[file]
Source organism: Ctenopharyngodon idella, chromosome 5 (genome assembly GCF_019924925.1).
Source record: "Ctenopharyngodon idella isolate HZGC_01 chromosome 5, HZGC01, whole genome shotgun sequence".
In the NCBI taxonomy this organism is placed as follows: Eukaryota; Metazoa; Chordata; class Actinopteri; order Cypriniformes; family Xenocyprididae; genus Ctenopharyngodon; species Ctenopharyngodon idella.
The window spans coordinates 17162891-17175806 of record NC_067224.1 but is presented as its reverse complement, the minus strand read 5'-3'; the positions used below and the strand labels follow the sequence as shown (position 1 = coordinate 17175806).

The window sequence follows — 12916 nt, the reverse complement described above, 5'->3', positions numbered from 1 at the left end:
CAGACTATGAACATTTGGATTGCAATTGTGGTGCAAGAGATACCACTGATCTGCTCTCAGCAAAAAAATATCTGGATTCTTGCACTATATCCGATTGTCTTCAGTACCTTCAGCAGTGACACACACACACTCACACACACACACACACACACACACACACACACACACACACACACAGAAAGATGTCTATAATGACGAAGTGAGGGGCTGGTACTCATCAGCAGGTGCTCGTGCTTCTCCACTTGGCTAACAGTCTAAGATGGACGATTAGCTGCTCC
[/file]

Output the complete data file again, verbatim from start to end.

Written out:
Source organism: Ctenopharyngodon idella, chromosome 5 (genome assembly GCF_019924925.1).
Source record: "Ctenopharyngodon idella isolate HZGC_01 chromosome 5, HZGC01, whole genome shotgun sequence".
In the NCBI taxonomy this organism is placed as follows: Eukaryota; Metazoa; Chordata; class Actinopteri; order Cypriniformes; family Xenocyprididae; genus Ctenopharyngodon; species Ctenopharyngodon idella.
The window spans coordinates 17162891-17175806 of record NC_067224.1 but is presented as its reverse complement, the minus strand read 5'-3'; the positions used below and the strand labels follow the sequence as shown (position 1 = coordinate 17175806).

The window sequence follows — 12916 nt, the reverse complement described above, 5'->3', positions numbered from 1 at the left end:
CAGACTATGAACATTTGGATTGCAATTGTGGTGCAAGAGATACCACTGATCTGCTCTCAGCAAAAAAATATCTGGATTCTTGCACTATATCCGATTGTCTTCAGTACCTTCAGCAGTGACACACACACACTCACACACACACACACACACACACACACACACACACACACACACACAGAAAGATGTCTATAATGACGAAGTGAGGGGCTGGTACTCATCAGCAGGTGCTCGTGCTTCTCCACTTGGCTAACAGTCTAAGATGGACGATTAGCTGCTCC